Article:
By Windspeaker.com Staff
With files by Jeremy Harpe of CFWE-FM
Connor McNally, a Métis filmmaker, will present his film “ōtēnaw” at Dreamspeakers Indigenous Film Festival on Friday, Sept. 22 in Edmonton. ōtēnaw is a Cree word that means city.
McNally was interviewed by Jeremy Harpe of CFWE-FM, a sponsor of Dreamspeakers, about his film, which runs 40 minutes.
“I like to call it an experimental documentary,” said McNally. “I follow a Cree educator from the U of A who does a de-colonial walking tour in the River Valley. I was inspired by it simply because I went on one of his walks, and I was like ‘Hey, getting to hear this history and these stories on the land as opposed to in a classroom or a book is a special thing’.”
McNally said the film will give viewers a better understanding of the place they live in and will help people get along better with one another.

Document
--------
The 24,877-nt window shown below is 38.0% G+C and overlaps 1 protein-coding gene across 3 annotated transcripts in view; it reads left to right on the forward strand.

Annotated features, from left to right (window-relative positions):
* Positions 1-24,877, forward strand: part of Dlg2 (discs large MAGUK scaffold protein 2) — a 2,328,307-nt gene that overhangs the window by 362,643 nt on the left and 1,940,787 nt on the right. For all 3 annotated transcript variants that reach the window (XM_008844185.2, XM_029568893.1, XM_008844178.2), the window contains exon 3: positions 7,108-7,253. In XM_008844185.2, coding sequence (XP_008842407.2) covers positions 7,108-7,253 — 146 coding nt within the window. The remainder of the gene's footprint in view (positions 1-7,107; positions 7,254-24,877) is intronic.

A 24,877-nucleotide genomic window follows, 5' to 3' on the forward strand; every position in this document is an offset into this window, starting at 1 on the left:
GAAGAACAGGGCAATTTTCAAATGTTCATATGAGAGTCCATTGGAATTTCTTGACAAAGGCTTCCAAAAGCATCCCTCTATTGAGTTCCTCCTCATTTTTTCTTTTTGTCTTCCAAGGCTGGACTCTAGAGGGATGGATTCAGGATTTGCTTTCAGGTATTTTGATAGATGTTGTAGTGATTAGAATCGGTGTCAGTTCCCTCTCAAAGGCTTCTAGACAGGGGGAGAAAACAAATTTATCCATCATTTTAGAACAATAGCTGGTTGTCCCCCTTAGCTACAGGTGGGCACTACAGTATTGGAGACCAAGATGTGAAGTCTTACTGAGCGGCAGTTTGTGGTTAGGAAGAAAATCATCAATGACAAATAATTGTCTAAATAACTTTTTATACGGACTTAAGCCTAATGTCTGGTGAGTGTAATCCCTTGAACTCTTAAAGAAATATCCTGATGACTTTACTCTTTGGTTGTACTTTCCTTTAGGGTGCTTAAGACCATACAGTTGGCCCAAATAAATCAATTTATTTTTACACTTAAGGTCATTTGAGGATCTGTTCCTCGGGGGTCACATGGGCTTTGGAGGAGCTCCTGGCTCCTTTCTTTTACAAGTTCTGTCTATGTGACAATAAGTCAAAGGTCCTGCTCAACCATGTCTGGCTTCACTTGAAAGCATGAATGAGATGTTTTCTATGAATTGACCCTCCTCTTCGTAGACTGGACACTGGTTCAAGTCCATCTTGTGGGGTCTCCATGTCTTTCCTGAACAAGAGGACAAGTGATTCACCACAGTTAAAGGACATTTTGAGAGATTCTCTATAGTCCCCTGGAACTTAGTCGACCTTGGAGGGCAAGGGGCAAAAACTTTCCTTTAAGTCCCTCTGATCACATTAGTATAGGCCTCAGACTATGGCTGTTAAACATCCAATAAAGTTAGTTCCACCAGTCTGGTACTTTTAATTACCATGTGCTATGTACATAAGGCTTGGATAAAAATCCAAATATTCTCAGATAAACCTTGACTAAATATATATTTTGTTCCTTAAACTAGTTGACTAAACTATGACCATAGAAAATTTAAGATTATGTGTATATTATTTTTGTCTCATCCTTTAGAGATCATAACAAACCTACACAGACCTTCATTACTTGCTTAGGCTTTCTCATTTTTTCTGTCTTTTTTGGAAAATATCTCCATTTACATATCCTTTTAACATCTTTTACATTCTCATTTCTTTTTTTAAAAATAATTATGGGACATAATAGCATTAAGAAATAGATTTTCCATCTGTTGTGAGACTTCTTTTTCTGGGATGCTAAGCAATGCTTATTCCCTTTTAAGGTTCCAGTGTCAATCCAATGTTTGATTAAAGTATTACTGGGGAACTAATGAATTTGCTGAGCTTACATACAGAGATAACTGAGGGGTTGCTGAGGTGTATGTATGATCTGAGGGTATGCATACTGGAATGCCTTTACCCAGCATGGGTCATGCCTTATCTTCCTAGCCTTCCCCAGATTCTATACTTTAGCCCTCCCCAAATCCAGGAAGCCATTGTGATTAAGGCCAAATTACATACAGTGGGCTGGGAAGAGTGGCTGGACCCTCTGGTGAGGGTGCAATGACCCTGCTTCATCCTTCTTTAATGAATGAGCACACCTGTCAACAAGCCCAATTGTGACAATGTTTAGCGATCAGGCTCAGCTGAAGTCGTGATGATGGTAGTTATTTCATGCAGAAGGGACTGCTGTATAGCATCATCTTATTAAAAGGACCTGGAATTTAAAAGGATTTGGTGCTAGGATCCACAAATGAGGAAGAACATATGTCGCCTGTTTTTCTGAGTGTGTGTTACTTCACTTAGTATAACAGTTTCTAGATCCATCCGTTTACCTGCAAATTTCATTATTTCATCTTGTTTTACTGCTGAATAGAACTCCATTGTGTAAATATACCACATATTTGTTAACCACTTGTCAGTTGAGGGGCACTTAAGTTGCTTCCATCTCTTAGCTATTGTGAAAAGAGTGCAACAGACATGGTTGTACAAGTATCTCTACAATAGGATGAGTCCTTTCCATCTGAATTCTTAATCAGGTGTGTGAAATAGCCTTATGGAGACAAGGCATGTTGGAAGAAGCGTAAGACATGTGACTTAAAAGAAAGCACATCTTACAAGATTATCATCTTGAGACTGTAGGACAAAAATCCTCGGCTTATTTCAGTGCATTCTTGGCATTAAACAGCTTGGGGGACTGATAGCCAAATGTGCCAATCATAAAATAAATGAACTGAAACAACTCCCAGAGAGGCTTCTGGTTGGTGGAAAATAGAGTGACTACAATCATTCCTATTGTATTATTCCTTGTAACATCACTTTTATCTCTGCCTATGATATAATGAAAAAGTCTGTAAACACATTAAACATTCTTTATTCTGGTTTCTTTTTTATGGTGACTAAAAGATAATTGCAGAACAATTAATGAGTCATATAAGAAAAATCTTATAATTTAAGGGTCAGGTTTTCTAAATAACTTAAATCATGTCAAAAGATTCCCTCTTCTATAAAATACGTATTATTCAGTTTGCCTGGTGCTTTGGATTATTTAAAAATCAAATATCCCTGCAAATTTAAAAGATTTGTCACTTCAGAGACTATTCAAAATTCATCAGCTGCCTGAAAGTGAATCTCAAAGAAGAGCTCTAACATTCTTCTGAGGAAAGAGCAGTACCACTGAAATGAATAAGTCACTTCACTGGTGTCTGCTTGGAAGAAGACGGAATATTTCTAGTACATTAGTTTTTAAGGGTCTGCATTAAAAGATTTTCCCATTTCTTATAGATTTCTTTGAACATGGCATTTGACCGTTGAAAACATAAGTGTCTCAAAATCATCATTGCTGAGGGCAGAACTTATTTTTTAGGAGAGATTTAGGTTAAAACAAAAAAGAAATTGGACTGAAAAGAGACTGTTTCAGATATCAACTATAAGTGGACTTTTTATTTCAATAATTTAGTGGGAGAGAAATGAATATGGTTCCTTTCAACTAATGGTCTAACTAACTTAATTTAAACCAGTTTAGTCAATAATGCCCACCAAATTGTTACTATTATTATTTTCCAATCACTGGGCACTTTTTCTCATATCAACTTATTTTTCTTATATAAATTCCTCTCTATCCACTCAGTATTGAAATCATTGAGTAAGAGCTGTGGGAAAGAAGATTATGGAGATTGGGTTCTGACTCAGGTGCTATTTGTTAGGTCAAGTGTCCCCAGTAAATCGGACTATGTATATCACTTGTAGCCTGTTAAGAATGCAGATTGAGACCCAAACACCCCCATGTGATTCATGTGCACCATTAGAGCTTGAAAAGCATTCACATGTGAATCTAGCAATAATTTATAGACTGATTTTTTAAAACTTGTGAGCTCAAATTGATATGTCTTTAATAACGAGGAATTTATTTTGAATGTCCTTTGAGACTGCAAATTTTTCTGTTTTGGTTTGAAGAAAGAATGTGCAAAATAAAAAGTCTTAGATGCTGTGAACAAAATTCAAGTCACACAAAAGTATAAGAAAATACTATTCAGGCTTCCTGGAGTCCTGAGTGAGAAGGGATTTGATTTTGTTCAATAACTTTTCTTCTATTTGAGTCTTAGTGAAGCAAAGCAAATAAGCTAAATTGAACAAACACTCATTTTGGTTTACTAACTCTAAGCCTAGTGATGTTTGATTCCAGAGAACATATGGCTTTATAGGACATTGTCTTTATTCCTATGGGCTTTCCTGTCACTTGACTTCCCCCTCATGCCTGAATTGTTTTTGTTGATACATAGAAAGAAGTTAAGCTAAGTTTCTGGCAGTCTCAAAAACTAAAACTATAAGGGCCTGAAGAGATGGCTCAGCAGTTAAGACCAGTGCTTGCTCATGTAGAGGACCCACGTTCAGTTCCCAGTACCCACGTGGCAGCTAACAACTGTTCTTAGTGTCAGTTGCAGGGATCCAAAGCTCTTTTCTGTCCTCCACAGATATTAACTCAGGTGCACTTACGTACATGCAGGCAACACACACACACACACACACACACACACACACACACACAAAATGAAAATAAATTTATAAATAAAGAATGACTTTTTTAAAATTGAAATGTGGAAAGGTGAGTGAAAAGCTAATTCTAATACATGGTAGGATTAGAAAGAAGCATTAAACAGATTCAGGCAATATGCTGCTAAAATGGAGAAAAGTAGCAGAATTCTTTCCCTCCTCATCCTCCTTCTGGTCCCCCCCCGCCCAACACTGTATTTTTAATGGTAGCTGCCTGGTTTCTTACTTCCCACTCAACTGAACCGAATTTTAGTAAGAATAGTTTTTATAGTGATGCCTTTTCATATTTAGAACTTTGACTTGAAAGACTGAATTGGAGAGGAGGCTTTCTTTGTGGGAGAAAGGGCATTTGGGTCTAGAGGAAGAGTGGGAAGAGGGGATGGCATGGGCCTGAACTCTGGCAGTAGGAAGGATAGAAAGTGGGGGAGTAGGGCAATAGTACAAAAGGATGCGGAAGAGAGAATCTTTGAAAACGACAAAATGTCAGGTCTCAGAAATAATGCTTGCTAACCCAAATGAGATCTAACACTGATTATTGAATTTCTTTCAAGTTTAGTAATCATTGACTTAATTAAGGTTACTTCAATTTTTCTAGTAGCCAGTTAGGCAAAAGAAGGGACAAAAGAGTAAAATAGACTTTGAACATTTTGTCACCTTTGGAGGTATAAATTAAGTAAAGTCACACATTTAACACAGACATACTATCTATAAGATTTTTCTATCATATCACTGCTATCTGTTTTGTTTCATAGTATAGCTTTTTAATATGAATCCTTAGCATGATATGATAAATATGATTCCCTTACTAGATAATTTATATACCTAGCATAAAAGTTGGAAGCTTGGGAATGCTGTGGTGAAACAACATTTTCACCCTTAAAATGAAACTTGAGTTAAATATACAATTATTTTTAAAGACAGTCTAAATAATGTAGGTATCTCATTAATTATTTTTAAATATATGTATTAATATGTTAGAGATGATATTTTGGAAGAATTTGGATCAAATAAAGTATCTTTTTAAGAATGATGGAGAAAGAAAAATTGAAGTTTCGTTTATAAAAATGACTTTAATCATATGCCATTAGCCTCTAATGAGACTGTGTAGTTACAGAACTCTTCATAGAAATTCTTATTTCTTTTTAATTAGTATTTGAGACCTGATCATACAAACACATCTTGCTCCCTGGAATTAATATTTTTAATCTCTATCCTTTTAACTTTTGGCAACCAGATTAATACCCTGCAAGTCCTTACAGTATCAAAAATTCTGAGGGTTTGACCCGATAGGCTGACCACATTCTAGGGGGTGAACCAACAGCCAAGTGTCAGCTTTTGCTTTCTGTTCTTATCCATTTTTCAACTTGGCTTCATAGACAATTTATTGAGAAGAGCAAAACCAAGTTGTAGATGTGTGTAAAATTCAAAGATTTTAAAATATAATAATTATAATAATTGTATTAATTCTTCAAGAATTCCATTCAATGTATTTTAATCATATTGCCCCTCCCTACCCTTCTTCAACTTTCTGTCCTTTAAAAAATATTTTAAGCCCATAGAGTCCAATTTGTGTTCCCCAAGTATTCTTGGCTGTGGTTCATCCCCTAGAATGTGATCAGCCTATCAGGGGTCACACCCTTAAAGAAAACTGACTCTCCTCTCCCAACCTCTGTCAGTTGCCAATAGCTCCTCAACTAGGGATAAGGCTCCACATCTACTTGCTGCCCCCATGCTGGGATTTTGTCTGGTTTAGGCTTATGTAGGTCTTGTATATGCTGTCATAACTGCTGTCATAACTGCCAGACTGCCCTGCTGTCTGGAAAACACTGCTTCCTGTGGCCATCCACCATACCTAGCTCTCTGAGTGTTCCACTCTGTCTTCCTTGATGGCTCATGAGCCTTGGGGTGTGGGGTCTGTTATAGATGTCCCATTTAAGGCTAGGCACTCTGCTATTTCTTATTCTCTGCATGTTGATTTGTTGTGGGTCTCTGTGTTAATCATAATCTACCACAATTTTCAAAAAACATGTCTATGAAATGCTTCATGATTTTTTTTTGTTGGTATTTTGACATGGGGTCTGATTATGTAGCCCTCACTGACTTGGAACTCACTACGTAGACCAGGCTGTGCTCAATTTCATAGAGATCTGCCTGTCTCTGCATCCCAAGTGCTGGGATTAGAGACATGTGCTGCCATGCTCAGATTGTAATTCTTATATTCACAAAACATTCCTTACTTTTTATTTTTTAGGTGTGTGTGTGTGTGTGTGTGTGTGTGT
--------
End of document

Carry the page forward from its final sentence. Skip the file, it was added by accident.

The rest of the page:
“Knowing about the history of Edmonton, specifically, and for instance Papaschase displacement, all the scrip speculation that went on with Richard Secord and so on. Those kinds of things are really important because it helps people understand the now. If you can understand the past a little bit more, I think it helps open up dialogue for people today.”
Born into the arts from the inspiration of his father, a professional actor, McNally has always dabbled in theatre and film.
Coming up, the film is set to screen in Winnipeg and also at ImagiNative in Toronto Oct. 18 to 22.
Dreamspeakers runs through the weekend with some great and important films, including Once Were Warriors, an iconic film with a deep subject matter, said McNally.
Dreamspeakers is a good place to come to watch movies that people won’t see in the theatres, he said.
“I like the idea of bringing people together to watch movies,” said McNally.
Visit the Dreamspeakers’ website for more information at http://dreamspeakers.org/